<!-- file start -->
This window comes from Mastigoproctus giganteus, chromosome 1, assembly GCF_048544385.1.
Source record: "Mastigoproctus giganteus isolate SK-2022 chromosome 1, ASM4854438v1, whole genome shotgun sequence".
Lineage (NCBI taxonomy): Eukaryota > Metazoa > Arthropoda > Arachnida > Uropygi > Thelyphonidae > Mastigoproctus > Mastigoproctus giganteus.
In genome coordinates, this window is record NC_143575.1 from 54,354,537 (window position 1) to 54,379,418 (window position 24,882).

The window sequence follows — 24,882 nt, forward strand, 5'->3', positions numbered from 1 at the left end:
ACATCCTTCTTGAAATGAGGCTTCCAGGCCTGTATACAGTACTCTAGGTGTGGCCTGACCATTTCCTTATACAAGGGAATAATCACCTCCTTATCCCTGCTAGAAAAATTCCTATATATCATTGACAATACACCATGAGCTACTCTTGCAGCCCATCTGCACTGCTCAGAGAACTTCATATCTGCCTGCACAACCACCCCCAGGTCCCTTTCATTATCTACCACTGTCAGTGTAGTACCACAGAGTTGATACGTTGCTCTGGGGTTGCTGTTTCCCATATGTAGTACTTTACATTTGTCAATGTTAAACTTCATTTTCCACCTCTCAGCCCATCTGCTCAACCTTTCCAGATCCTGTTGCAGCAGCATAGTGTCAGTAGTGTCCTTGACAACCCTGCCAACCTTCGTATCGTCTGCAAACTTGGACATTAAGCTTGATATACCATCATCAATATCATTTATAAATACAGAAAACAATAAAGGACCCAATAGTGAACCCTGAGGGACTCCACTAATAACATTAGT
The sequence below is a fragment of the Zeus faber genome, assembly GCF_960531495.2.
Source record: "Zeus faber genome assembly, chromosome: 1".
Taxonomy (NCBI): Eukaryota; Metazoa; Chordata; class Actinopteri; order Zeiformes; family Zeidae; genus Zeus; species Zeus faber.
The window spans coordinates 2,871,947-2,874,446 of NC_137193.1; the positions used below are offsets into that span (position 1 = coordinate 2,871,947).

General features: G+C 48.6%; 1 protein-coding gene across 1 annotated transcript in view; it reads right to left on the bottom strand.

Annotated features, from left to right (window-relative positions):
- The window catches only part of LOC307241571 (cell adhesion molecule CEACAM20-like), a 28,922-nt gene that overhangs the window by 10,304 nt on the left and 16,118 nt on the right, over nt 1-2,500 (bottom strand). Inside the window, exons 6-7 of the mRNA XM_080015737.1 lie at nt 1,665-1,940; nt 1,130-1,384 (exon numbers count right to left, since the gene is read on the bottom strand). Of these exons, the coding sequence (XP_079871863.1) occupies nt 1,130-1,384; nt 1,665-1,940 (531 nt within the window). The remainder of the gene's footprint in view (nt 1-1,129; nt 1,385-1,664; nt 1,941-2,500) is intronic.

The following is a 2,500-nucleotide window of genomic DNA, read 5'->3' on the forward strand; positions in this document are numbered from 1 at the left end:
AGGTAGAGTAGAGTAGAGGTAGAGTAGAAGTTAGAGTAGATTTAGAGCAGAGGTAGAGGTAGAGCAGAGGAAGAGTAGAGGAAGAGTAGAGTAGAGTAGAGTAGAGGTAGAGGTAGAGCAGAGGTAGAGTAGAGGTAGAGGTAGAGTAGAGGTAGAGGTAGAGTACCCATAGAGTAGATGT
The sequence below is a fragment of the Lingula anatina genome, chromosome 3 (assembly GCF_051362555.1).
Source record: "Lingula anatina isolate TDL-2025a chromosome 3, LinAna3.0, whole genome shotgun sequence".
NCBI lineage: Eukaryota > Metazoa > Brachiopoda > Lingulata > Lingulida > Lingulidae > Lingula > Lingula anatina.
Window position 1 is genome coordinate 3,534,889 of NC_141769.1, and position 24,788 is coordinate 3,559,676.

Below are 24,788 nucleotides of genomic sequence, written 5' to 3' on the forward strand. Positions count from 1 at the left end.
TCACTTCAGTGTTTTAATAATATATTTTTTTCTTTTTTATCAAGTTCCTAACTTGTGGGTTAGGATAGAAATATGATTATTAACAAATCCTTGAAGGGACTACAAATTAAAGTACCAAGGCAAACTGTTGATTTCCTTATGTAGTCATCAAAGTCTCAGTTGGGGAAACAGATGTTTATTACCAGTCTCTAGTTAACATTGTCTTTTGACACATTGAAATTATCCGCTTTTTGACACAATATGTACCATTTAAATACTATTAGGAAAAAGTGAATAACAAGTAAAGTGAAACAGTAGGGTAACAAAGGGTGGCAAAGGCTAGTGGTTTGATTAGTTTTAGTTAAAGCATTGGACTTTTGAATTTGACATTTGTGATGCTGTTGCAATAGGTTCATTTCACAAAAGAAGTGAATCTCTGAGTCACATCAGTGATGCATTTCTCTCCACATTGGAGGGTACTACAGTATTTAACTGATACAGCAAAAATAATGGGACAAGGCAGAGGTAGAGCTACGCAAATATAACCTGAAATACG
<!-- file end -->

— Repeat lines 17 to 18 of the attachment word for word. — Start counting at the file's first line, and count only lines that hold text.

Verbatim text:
Source record: "Lingula anatina isolate TDL-2025a chromosome 3, LinAna3.0, whole genome shotgun sequence".
NCBI lineage: Eukaryota > Metazoa > Brachiopoda > Lingulata > Lingulida > Lingulidae > Lingula > Lingula anatina.